How do we determine Society Tax Obligation due?
My calculator remains simple with no deductions (including homeowner interest, I don’t want to discriminate against renters). There are also only two tax rates, the higher rate is for the ultra-rich for that portion of their income more than one million each year. In general, I don’t like to penalize income, but the ultra-rich likely have this extremely high income in large part from some lucky windfall or superhuman talent coming into play. Therefore, a higher rate will not discourage those making extremely high income.
Income up to one million will continue to be taxed at 18% until federal government spending compared to Gross Domestic Product (GDP) comes below 18%. At that time everyone will enjoy sharing the rate the previous year’s managers of our government held our federal government’s spending to. At that time taxes will feel more like a bill and not a loan for future government spending. If the economy is strong with everyone working their best for the sake of their neighbors the GDP will grow higher and make government spending appear lower as a percentage. Motivation will thrive on both sides of the government equation and we’ll get performance from citizens and elected managers.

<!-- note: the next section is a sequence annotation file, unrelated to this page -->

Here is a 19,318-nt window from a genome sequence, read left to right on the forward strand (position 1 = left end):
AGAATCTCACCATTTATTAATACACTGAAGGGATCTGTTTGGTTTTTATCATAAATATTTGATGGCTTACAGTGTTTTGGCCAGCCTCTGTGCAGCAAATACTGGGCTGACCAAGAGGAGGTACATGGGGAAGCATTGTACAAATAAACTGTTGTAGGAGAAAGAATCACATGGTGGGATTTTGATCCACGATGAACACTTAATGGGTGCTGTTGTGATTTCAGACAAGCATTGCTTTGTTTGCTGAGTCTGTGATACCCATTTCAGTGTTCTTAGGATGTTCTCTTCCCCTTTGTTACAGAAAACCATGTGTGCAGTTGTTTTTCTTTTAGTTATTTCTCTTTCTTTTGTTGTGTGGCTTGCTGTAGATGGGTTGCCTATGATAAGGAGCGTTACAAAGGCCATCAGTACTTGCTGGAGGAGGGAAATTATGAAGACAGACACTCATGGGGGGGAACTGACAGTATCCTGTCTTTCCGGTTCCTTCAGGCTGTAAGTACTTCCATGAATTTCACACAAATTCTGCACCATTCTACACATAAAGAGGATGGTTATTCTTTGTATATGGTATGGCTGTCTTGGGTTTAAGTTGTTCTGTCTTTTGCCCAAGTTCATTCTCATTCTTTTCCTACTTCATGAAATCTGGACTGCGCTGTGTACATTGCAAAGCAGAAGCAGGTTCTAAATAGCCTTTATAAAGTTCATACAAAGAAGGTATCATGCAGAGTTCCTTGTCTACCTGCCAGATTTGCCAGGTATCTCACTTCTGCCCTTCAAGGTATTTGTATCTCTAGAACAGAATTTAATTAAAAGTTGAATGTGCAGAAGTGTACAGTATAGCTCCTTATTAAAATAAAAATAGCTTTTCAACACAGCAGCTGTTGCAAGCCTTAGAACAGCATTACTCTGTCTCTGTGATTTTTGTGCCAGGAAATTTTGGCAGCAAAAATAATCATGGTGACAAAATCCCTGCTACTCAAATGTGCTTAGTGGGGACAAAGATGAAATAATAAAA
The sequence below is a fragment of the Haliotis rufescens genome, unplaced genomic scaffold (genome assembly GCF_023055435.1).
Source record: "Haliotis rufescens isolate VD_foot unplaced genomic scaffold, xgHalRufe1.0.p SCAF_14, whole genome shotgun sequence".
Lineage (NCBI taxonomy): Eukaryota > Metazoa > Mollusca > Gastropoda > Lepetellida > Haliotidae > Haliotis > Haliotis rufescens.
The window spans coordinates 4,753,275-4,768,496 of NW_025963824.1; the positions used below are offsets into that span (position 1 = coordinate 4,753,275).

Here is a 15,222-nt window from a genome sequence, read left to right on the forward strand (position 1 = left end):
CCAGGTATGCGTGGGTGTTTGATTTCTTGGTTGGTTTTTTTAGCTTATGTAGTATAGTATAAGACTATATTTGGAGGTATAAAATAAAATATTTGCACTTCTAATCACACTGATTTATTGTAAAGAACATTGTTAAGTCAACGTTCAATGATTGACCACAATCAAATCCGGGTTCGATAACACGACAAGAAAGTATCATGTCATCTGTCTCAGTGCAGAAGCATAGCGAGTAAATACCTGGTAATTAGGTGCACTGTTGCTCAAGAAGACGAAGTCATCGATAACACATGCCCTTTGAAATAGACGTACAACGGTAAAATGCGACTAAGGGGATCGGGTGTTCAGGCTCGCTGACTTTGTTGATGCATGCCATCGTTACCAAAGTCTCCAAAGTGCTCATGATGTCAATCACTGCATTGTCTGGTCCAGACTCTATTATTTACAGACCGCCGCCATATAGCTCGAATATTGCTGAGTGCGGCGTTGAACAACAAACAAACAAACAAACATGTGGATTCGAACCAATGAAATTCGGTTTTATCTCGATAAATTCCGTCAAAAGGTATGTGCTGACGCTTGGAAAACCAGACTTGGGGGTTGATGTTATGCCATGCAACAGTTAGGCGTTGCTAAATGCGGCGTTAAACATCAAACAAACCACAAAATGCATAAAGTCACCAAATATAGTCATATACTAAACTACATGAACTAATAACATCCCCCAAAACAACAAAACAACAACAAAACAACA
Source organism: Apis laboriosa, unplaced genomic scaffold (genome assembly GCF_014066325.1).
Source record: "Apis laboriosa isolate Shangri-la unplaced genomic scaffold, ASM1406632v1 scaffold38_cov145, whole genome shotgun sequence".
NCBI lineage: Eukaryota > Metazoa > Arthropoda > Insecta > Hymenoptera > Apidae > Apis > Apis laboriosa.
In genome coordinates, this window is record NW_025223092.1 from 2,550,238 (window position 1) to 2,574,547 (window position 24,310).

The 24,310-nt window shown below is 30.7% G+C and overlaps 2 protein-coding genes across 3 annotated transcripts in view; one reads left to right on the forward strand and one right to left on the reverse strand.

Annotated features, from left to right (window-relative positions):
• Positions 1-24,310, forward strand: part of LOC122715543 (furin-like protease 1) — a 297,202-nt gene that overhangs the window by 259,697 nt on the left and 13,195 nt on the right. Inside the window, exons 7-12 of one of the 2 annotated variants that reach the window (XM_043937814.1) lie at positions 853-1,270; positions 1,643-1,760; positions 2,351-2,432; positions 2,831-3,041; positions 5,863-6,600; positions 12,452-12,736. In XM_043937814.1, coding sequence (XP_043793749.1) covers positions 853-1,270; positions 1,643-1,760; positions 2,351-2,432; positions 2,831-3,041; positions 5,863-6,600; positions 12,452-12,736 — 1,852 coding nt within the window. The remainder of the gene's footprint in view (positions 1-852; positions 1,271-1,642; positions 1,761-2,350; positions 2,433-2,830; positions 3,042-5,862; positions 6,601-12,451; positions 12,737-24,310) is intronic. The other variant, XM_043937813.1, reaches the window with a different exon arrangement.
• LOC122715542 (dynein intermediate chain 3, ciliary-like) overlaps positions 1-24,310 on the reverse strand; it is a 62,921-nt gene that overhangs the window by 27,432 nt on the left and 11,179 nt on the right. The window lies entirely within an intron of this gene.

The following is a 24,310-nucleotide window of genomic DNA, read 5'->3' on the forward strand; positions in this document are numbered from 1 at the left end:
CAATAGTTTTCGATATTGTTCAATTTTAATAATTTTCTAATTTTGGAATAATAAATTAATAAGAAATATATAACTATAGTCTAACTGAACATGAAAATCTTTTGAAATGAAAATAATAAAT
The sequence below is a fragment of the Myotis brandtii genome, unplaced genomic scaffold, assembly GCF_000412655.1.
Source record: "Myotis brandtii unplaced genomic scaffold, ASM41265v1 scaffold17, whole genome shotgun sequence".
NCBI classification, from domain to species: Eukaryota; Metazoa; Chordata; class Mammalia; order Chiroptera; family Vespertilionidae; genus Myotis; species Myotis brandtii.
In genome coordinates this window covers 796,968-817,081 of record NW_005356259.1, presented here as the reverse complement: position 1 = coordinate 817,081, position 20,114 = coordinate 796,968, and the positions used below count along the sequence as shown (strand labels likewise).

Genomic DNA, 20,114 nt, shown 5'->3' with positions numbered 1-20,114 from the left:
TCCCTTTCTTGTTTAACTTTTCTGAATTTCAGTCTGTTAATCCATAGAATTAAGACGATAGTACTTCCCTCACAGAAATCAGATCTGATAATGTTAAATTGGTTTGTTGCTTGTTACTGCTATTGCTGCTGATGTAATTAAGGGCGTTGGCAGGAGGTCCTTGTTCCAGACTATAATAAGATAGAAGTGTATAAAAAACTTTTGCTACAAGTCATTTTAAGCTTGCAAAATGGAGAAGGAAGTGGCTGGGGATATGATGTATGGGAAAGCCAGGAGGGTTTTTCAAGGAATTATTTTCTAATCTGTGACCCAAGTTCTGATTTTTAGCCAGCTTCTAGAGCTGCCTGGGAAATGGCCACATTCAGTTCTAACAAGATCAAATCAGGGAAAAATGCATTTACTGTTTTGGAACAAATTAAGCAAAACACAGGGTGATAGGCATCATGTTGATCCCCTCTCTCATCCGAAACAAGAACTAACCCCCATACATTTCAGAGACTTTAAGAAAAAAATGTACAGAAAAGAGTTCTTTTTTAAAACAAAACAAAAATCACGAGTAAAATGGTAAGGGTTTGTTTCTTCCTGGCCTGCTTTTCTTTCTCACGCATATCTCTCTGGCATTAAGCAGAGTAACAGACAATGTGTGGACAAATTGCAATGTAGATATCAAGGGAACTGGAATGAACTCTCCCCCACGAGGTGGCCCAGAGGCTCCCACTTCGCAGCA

(Income over one million taxed at 50% also qualifies to the same Society Tax Obligation beneficiary options. This motivates a government to stay well-managed from year-to-year and for citizens to stay motivated to keep them accountable. If government spend goes above 18% of GDP the income over 1 million returns to 50%. Corporate taxes are exempt from the higher tier to encourage money to stay in this country. The Earned Income Credit can stay for now.)
In this plan everyone shares the pain of getting our nation back on track (very poor people who work could still qualify for the Earned Income Tax Credit, but some changes could be helpful to that perk as I even qualified one year when I simply chose to work minimal hours for wages and live off savings as I was building my freelance and investment portfolios).